McCrory calls special legislative session for hurricane recovery — Gov. Pat McCrory has asked lawmakers to return to Raleigh on Dec. 13 to handle legislation that would speed recovery efforts after Hurricane Matthew.
Published: 2010-02-05 13:40:00
Updated: 2010-02-05 23:01:40
Posted February 5, 2010
Raleigh, N.C. — A winter mix of snow and ice gave way to a cold rain across North Carolina Friday. Widespread rain could flood some roadways – before turning back to snow briefly Saturday morning.
The National Weather Service canceled flood warnings late Friday evening, but flood advisories were still in effect in most of the WRAL News viewing area through early Saturday. (See a list of up-to-date watches and warnings.)
"The possibility of flash flooding exists, although there are no flood warning in progress, but we still have some potential for some heavy rains," WRAL meteorologist Mike Maze said.
A tornado watch was also in effect until 3 a.m. for coastal counties as storms moved through that area.
Part of the state will get a second shot at a winter mix when another storm passes overnight into Saturday. A trace of snow could dust the Triangle, while up to an inch could fall in northern counties, mainly above Interstate 85 and along the Virginia border.
"Even though the Raleigh area isn't in the advisory, we could possibly see some light snow around here for the first part of the day," Maze said.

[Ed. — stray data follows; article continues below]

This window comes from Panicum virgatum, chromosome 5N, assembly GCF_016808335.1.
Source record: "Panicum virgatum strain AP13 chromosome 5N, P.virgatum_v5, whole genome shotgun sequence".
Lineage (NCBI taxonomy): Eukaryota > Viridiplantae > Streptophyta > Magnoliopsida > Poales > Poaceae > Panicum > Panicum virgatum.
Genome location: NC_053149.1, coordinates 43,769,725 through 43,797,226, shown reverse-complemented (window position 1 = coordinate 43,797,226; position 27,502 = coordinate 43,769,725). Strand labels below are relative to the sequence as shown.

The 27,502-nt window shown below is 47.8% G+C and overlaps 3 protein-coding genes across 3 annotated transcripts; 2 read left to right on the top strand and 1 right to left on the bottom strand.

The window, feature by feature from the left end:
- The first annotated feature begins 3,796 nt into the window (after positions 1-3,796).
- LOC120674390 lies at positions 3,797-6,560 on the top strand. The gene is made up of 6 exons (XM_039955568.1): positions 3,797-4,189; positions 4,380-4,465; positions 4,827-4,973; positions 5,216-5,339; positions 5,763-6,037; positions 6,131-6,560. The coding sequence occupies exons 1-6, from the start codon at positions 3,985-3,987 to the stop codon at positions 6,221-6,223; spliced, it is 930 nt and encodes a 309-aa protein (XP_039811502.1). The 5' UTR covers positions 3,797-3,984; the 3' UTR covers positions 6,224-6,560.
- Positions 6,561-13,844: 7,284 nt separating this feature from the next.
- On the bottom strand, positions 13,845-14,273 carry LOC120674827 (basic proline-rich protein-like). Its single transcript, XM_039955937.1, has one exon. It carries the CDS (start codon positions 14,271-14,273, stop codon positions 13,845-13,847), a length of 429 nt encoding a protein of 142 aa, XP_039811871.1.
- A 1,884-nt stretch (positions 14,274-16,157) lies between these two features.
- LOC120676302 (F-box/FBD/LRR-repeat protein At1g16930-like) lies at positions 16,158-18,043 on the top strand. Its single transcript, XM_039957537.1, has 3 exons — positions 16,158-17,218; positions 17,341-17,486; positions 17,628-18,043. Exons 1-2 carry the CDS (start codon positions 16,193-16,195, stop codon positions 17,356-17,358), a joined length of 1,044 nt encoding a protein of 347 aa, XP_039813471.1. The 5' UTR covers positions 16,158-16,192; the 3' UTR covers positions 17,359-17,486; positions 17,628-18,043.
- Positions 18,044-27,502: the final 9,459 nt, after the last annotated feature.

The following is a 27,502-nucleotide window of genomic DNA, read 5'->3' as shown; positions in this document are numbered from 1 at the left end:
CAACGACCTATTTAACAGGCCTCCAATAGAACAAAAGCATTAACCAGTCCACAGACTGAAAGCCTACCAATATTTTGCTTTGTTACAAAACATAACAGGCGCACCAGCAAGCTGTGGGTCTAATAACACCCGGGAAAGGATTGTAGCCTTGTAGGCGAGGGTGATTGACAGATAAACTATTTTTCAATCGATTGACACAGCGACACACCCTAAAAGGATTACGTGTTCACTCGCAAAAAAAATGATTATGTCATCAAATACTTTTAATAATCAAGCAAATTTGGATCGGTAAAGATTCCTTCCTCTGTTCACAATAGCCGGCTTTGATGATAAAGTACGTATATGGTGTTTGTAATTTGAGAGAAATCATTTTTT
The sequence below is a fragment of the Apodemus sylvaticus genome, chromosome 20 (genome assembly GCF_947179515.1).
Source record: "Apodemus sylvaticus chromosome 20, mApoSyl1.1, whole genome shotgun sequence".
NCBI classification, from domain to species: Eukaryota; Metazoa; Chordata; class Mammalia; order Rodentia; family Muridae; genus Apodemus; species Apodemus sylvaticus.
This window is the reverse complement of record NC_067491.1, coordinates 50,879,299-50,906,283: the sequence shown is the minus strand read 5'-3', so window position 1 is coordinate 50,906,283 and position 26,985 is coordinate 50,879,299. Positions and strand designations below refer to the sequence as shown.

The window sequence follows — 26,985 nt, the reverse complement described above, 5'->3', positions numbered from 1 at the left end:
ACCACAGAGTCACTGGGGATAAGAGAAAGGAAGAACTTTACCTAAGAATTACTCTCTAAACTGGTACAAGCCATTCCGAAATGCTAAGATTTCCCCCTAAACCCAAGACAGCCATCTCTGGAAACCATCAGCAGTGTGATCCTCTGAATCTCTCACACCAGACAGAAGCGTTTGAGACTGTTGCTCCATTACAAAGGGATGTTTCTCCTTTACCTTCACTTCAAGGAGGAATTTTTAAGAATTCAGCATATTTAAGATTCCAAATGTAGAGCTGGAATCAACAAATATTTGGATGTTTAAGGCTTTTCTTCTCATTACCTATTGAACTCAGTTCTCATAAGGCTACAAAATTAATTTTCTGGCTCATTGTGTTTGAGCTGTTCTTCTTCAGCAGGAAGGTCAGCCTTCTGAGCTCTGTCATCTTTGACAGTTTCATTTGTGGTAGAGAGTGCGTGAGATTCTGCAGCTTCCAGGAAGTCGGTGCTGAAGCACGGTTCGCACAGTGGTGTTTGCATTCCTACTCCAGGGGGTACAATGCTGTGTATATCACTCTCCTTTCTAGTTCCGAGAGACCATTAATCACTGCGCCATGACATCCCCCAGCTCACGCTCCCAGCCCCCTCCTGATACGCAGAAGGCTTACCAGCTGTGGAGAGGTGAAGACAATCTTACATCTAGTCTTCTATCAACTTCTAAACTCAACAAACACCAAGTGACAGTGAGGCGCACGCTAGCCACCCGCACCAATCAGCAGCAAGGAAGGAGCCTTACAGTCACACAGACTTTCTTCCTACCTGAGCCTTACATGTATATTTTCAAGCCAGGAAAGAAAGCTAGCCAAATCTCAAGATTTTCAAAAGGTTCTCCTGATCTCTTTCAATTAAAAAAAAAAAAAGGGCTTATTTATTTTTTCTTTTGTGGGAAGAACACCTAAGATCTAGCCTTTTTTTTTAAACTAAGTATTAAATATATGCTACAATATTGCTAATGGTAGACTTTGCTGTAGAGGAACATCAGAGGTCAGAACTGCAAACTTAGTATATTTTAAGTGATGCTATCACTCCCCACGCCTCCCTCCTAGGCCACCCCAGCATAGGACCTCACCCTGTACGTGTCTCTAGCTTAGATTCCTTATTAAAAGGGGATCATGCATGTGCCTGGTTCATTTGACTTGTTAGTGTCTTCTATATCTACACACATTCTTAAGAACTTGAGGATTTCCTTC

Anywhere from nearly 1 inch to 2 inches of rain fell in the area over a 24-hour period – about 2 inches fell at WRAL's studios on Western Boulevard in Raleigh, although official numbers at Raleigh-Durham International Airport put that number at 1.43 inches.
Other rainfall totals as of 11 p.m. included 1.84 inches in Chapel Hill, 1.61 inches in Fayetteville, 1.38 inches in Oxford, 1.34 inches in Goldsboro and .74 inches in Rocky Mount.
In Raleigh, parks and recreation officials warned that flooding was possible along various sections of Raleigh's Capital Area Greenway system.
At Crabtree Valley Creek, near Crabtree Valley Mall, water levels were on the rise, covering some bridges and walkways in the area. There was also some reports of minor flooding at Walnut Creek in Raleigh.
Officials urged pedestrians and motorists to be aware of rising water in low-lying areas and to refrain from driving through any standing water.
The inclement weather threatened a snow make-up day for Wake County schools on Saturday. School officials said they would be watching the weather to determine if any delays would be needed.
The threat caused Chapel Hill Public Schools to cancel ACT testing scheduled at East Chapel Hill High School on Saturday. Officials gave no new date as to when that would be rescheduled.
Drivers should also across the region should keep an eye out light ice on roadways throughout Sunday.
Meanwhile, as the Triangle deals with a second round of potential winter weather in less than a week, Washington D.C. could see one of the biggest snowstorms in history
Life in the nation's capital ground to a halt Friday as steady snow fell, the beginning of a storm that forecasters said could be the biggest in modern history.
A record 2.5 feet or more was predicted for the area, where snow was falling heavily by evening, with big amounts expected elsewhere throughout the Mid-Atlantic. Authorities already were blaming the storm for hundreds of wrecks and at least two deaths.